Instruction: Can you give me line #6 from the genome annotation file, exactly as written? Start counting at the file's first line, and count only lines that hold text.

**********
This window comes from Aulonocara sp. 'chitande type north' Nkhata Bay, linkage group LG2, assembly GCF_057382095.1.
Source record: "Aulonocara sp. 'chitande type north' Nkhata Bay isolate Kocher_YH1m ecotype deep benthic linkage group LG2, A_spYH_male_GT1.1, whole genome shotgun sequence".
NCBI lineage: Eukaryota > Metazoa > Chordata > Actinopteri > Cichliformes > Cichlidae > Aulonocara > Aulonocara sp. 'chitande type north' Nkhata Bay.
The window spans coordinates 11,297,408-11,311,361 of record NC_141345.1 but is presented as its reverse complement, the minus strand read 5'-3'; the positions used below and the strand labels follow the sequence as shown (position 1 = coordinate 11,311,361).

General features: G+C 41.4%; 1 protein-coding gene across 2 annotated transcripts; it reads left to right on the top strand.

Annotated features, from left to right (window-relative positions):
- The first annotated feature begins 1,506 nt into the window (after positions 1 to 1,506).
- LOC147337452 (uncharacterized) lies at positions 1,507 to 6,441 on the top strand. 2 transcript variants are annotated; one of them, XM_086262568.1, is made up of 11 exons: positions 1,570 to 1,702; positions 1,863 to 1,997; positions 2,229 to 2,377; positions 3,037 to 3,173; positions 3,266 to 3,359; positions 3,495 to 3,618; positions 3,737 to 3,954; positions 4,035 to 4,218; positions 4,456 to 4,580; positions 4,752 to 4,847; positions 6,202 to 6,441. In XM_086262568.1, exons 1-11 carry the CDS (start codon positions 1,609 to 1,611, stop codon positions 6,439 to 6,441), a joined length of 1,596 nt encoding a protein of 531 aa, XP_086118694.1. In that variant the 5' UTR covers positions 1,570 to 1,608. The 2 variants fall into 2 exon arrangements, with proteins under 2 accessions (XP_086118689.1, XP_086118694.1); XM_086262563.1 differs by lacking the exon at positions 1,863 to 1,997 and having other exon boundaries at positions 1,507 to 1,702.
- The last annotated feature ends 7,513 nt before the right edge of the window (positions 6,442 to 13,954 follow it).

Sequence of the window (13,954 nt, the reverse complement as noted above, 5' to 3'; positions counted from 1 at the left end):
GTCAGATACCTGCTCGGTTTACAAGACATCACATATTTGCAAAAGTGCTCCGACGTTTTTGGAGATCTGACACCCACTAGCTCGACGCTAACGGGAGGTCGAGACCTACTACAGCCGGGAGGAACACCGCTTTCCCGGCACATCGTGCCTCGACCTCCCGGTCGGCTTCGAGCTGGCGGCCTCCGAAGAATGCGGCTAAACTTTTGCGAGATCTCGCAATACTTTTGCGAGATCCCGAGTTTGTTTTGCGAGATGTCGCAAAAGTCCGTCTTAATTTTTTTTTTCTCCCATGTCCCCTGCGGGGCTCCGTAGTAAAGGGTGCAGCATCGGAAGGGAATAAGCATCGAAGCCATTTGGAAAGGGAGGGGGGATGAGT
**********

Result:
Annotated features, from left to right (window-relative positions):